The trading of cannon broadsides was surely the bluntest form of projectile warfare. Huge ships, passing within yards, blasted cannons into each other’s sides as quickly as the sailors could reload. Simon Pickard brings the fury of battle under sail to vivid life in this LEGO creation — a frigate and a galleon all set to pound one another into matchwood. The tightly-cropped image creates a real sense of action and drama — you’re just waiting for the splinters and blood to start flying. The brick-built ship hulls are impressively shaped, and the sails are beautifully done. This is a close-up view from a large-scale pirate-themed LEGO layout we featured previously, put together by British building collaborators Brick To The Past.
When LEGO launched the Islanders line in 1994, it made for an interesting addition to LEGO Pirates. In carrying on the legacy of this cherished theme, LEGO fan website Eurobricks has created a fictional pirate-themed universe. The lost city of Myzectlan, in particular, is reminiscent of the Islanders. Eurobricks’ “Daily Life in Myzectlan” collaborative building challenge has inspired some excellent models, such as this lush and lively jungle scene by Stefan G. With a big cat on the prowl, two Myzec travelers bide their time by hiding out in a miraforma. In the Myzec world, miraforma are used to hide from predators on the jungle floor. They also make for good lookout posts.
The original wave of LEGO Pirates sets from 1989 have a special place in my heart. They are some of the earliest LEGO sets I remember, so this microscale scene by Corvus Auriac fills me with a warm glow. These miniature renditions of the classic sets Eldorado Fortress, Caribbean Clipper, and Black Seas Barracuda are notable not only for the way they evoke memories of my childhood, but also for some great building techniques.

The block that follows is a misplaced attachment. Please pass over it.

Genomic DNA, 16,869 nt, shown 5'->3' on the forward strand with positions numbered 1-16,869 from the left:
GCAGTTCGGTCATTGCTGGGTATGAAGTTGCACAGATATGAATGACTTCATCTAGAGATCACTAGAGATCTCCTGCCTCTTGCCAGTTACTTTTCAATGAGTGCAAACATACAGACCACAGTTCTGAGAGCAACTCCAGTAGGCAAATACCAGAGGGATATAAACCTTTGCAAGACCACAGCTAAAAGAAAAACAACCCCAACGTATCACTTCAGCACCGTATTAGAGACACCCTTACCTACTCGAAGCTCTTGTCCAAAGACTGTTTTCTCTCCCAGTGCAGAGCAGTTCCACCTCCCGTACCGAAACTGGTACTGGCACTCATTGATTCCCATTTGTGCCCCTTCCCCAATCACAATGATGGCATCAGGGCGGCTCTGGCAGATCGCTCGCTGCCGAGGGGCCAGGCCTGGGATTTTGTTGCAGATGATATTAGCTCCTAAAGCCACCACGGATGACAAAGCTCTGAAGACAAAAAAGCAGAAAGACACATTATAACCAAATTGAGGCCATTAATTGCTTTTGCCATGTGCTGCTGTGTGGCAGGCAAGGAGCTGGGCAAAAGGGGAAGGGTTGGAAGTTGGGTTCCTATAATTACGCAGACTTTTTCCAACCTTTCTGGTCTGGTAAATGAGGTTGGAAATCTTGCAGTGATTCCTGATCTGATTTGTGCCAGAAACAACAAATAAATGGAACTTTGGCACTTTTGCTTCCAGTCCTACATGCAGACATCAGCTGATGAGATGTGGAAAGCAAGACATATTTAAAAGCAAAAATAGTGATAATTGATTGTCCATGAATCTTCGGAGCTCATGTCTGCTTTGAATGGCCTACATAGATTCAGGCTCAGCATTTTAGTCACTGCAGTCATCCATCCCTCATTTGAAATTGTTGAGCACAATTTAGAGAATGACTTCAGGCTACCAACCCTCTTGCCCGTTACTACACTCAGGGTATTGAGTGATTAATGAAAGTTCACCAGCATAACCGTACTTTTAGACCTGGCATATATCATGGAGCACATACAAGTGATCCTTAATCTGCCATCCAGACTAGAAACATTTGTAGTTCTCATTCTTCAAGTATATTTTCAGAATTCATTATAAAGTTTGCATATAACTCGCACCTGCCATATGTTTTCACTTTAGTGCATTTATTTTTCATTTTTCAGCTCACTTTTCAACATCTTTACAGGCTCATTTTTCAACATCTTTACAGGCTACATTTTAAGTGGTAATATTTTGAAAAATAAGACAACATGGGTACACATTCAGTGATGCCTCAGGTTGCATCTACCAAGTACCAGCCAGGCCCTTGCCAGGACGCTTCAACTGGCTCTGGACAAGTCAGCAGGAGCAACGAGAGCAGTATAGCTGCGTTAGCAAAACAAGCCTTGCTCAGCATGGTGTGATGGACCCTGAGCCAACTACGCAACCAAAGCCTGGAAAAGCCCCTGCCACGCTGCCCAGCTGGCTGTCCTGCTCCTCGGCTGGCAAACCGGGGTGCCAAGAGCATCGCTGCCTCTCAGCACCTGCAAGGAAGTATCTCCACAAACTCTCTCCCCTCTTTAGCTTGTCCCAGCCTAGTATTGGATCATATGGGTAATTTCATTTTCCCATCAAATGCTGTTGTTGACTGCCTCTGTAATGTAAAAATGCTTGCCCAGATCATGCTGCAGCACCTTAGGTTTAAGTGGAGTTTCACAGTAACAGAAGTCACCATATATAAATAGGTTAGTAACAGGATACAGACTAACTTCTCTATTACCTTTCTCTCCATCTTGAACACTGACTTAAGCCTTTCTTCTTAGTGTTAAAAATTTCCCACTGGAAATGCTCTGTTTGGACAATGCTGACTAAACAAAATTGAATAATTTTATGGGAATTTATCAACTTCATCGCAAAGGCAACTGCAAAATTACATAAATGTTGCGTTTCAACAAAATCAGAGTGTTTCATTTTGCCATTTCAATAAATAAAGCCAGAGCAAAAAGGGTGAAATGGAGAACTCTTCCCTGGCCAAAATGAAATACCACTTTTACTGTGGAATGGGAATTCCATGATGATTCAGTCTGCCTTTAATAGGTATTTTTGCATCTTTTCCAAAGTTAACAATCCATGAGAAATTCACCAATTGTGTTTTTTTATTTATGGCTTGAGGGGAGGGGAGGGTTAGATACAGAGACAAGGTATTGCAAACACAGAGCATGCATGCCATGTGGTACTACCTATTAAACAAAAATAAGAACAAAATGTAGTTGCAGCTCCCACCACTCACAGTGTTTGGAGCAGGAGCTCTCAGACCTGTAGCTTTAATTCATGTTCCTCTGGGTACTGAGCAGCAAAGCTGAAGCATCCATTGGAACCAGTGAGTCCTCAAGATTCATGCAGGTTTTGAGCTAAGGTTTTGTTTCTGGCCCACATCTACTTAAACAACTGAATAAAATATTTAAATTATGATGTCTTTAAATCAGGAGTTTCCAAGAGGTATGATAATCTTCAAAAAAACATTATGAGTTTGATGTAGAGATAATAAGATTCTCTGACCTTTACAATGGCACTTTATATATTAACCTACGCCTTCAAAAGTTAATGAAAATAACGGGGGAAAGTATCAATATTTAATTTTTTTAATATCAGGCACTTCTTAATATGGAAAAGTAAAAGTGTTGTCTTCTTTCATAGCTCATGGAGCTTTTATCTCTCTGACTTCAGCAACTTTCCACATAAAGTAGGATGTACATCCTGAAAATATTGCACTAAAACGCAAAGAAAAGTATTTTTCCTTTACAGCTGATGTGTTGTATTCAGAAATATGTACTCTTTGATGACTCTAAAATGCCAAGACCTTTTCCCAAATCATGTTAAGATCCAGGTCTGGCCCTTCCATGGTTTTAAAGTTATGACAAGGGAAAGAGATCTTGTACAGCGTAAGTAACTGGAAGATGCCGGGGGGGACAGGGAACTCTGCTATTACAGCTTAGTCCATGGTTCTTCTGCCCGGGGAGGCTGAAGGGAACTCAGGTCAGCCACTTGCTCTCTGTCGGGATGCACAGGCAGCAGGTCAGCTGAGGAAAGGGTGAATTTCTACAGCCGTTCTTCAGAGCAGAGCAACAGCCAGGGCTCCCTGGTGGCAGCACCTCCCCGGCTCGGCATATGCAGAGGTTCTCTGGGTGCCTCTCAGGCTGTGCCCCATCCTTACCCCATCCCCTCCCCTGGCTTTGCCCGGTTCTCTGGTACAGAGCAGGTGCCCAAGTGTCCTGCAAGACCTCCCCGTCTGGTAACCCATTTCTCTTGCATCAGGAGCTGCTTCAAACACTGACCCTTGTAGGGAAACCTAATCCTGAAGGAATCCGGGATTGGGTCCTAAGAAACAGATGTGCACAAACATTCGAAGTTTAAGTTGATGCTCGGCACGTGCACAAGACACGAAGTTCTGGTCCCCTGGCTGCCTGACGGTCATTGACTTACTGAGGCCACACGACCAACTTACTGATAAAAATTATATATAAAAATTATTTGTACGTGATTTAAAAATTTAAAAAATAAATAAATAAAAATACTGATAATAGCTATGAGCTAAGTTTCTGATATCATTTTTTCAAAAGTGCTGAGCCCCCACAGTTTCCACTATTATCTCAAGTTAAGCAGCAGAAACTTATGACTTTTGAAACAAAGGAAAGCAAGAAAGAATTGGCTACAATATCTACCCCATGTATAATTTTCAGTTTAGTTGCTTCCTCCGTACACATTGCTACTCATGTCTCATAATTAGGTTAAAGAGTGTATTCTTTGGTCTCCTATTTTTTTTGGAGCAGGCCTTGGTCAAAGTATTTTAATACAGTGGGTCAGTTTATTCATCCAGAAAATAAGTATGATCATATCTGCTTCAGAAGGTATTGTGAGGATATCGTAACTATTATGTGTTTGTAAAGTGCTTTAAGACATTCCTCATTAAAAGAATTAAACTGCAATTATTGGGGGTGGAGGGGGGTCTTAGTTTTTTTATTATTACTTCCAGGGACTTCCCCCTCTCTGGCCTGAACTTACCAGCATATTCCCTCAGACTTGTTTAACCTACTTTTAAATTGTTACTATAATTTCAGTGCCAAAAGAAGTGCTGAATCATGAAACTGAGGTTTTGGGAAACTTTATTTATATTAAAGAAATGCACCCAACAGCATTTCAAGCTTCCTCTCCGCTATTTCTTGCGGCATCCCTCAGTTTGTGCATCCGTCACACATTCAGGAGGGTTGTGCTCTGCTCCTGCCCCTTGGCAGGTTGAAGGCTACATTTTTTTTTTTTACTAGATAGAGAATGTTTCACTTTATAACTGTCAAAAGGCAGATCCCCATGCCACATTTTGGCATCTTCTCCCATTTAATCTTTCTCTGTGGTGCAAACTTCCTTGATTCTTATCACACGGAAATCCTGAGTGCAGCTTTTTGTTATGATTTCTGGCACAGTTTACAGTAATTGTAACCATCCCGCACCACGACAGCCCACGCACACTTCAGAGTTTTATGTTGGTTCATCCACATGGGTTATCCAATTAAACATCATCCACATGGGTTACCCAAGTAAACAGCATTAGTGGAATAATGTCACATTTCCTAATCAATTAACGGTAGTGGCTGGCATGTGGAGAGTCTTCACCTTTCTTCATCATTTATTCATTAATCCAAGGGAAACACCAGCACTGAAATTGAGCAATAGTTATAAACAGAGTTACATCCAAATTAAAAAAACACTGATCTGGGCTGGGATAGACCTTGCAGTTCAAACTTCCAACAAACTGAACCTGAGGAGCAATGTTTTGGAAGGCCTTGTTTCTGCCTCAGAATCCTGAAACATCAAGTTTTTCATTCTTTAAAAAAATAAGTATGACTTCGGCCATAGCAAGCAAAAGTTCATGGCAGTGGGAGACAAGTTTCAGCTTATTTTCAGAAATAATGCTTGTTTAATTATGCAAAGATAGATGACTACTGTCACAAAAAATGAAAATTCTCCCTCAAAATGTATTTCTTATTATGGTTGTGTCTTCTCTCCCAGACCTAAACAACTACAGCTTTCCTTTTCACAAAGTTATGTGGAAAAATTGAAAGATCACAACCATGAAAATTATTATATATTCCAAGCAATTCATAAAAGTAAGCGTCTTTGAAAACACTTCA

My absolute favorite detail is the use of red flippers as the cannon bases. I learned of the existence of this modified 1×2 plate with three claws / rock fingers piece when inspecting the details of the miniature “ramp and pit” baseplate. The 1×2 curved wedge slopes also work great on the sails of the ships.
Want more retro goodness from Corvus Auriac? Don’t miss the re-imagined Guarded Inn we recently featured.
After six years in the making, master shipbuilder Sebeus I has completed his sensational LEGO version of the Flying Dutchman. The 3-foot-long ship has been fittingly constructed from a muted palette of grey, dark tan, and sand green bricks, giving it the perfect spectral hue. It also allows for an amazing amount of detail to be packed into the vessel’s decaying hull.
Before Star Wars, pirates were among the original rogues. The LEGO community of RogueBricks decided to do a pirate-themed collaborative build for German fan event, Bricking Bavaria 2018. Builder markus19840420 answered the call with this prodigious pirate ship. His ship is dressed to impress, thanks to the curvature of the hull and custom rigging and sails.
If your LEGO pirate ship crashes on the rocks, what do you do? Easy, rebuild! Travis Brickle has embraced this idea, skilfully repurposing the recognisable aspects of his vessel into a makeshift cottage on its own remote island. It’s a ramshackle affair with the hull doubling as roof replete with dormers; I love the turtle shell fix to one of these. The mast stands tall as a look out post, I assume to scour the horizon for rescue. A ship’s wheel hangs above the door, a reminder of past maritime glory. Yet, even when a pirate’s shipwrecked, you can’t take the buccaneer out of the man: there are sailors still to walk the plank, treasure to plunder, and rum aplenty to be swilled.